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Results 21 - 40 of 149.


Health - Business / Economics - 23.11.2009
Medical ’pay for performance’ programs help improve care but not always, study finds
A new UCLA study shows that patient-care performance ratings for 25 medical groups across California improved significantly following the launch of a statewide pay-for-performance program in 2004 — but not when incentives focused on doctors' productivity.

Health - Chemistry - 20.11.2009
Largest mass extinction linked to 21st century lung cancer epidemic
Largest mass extinction linked to 21st century lung cancer epidemic
The geologic conditions that very nearly annihilated life 250 million years ago are still killing people today. Parts of Xuan Wei County in Yunnan Province in China have the world" s highest known death rates from lung cancer in non-smoking women. For thirty years the region, which uses locally mined coal for domestic cooking and heating, has been the focus of intense scientific research to establish a cause.

Life Sciences - Health - 18.11.2009
UCLA study shows brain’s ability to reorganize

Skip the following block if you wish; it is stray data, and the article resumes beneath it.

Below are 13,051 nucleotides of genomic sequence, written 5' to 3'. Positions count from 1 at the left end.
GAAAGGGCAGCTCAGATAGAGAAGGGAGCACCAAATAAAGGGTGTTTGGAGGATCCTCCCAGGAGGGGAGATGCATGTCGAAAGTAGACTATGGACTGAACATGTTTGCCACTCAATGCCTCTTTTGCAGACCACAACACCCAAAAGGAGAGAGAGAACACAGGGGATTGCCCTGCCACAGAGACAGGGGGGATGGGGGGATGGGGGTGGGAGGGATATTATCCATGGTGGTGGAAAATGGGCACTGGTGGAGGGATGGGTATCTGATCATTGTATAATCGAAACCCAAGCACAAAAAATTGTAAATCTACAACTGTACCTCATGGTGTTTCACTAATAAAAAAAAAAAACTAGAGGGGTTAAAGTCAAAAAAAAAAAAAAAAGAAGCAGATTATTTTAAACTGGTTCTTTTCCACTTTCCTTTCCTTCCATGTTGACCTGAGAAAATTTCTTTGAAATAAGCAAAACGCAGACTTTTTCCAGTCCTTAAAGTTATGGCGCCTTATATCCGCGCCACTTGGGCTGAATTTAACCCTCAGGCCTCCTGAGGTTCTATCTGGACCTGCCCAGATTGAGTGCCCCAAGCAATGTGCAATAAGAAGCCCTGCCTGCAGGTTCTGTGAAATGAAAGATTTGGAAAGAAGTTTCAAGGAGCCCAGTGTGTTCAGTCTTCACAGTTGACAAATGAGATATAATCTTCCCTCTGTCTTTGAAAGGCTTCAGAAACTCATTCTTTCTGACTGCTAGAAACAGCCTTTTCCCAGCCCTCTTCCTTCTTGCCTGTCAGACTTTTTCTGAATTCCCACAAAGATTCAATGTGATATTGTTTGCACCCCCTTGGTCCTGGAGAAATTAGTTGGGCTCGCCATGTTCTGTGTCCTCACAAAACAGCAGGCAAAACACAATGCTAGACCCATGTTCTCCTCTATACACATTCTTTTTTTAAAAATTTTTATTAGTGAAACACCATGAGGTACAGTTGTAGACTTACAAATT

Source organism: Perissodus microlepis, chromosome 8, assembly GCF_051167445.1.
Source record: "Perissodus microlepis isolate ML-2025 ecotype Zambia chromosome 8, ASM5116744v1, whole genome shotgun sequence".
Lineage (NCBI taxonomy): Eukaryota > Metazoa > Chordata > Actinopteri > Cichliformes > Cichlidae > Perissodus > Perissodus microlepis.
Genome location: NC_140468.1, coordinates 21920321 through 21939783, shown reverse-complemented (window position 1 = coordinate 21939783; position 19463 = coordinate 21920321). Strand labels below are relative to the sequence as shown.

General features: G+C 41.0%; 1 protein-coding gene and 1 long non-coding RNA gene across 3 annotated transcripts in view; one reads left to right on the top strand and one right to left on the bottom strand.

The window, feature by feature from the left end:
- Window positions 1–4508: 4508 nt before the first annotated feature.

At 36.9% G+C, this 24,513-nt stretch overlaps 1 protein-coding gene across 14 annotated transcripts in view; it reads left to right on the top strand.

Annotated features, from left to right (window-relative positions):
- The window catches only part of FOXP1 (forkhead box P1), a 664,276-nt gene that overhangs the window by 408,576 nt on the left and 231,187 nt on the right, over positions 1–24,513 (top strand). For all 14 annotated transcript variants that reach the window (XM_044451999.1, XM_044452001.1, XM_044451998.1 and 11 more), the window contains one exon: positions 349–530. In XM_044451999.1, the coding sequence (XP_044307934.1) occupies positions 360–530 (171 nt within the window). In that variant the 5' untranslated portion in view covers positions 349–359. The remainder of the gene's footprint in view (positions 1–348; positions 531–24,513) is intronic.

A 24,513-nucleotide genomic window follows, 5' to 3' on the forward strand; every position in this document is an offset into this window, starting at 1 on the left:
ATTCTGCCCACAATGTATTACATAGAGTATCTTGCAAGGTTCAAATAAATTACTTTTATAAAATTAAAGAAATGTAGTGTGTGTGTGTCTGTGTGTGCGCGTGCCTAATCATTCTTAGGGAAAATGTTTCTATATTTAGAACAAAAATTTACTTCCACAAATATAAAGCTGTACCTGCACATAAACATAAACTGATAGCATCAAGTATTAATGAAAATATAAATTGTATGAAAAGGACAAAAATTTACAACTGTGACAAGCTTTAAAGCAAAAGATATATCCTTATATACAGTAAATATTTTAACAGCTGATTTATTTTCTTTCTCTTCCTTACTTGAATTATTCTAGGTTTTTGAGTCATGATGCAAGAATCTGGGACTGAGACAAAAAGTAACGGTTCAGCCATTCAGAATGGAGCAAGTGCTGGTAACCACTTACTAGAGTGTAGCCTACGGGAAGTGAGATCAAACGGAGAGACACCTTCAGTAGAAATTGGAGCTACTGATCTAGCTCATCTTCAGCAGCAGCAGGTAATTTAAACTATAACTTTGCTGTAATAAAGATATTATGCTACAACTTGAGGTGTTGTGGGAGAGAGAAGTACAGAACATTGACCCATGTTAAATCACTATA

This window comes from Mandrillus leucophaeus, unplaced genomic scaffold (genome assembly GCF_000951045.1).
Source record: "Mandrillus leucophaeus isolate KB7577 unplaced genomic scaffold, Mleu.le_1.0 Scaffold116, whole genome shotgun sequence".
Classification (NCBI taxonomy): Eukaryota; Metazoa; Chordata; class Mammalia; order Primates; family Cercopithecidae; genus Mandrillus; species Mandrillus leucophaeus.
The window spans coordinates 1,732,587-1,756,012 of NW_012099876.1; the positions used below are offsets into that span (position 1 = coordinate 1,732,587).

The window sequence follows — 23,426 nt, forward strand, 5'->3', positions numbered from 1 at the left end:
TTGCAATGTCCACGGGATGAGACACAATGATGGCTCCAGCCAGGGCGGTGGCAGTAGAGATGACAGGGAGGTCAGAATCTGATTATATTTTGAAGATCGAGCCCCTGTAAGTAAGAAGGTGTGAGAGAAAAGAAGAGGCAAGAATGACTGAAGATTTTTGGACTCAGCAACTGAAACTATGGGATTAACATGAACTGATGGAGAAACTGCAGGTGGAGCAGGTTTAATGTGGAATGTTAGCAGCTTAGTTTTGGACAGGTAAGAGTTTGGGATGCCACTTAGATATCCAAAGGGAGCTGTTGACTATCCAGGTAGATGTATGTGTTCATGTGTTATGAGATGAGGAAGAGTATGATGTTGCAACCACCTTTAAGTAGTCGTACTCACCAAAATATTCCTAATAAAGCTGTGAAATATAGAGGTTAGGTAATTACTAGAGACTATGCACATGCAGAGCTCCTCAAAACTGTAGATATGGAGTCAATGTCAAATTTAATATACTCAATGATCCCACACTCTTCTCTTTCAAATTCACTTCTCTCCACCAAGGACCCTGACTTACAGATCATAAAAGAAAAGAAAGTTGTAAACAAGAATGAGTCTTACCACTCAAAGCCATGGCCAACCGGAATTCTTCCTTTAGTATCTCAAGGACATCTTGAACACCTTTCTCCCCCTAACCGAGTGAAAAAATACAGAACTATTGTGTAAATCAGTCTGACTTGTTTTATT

Visually impaired people appear to be fearless, navigating busy sidewalks and crosswalks, safely finding their way using nothing more than a cane as a guide. The reason they can do this, researchers suggest, is that in at least some circumstances, blindness can heighten other senses, helping individuals adapt.

Health - 18.11.2009
Immune system activated in schizophrenia
Researchers at the Swedish medical university Karolinska Institutet have discovered that patients with recent-onset schizophrenia have higher levels of inflammatory substances in their brains. Their findings offer hope of being able to treat schizophrenia with drugs that affect the immune system. The causes of schizophrenia are largely unknown, and this hinders the development of effective treatments.

Physics - Health - 13.11.2009